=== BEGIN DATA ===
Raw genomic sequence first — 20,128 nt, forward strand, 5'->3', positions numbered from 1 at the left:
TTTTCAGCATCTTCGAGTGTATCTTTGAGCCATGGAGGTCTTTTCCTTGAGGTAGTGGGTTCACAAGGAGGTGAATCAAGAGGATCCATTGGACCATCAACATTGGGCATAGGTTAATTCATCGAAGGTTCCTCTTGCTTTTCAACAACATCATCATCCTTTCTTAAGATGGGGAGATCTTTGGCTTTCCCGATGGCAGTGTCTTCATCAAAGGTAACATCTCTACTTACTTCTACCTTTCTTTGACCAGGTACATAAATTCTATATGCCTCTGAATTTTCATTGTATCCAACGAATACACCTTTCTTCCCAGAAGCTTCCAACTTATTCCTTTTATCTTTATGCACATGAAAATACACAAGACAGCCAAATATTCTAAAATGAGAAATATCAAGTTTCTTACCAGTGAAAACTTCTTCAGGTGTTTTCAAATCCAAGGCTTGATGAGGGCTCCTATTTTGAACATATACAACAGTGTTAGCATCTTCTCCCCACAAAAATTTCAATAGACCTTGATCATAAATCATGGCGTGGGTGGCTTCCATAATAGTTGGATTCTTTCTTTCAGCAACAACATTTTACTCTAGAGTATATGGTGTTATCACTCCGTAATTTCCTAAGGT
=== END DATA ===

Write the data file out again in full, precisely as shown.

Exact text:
Raw genomic sequence first — 20,128 nt, forward strand, 5'->3', positions numbered from 1 at the left:
TTTTCAGCATCTTCGAGTGTATCTTTGAGCCATGGAGGTCTTTTCCTTGAGGTAGTGGGTTCACAAGGAGGTGAATCAAGAGGATCCATTGGACCATCAACATTGGGCATAGGTTAATTCATCGAAGGTTCCTCTTGCTTTTCAACAACATCATCATCCTTTCTTAAGATGGGGAGATCTTTGGCTTTCCCGATGGCAGTGTCTTCATCAAAGGTAACATCTCTACTTACTTCTACCTTTCTTTGACCAGGTACATAAATTCTATATGCCTCTGAATTTTCATTGTATCCAACGAATACACCTTTCTTCCCAGAAGCTTCCAACTTATTCCTTTTATCTTTATGCACATGAAAATACACAAGACAGCCAAATATTCTAAAATGAGAAATATCAAGTTTCTTACCAGTGAAAACTTCTTCAGGTGTTTTCAAATCCAAGGCTTGATGAGGGCTCCTATTTTGAACATATACAACAGTGTTAGCATCTTCTCCCCACAAAAATTTCAATAGACCTTGATCATAAATCATGGCGTGGGTGGCTTCCATAATAGTTGGATTCTTTCTTTCAGCAACAACATTTTACTCTAGAGTATATGGTGTTATCACTCCGTAATTTCCTAAGGT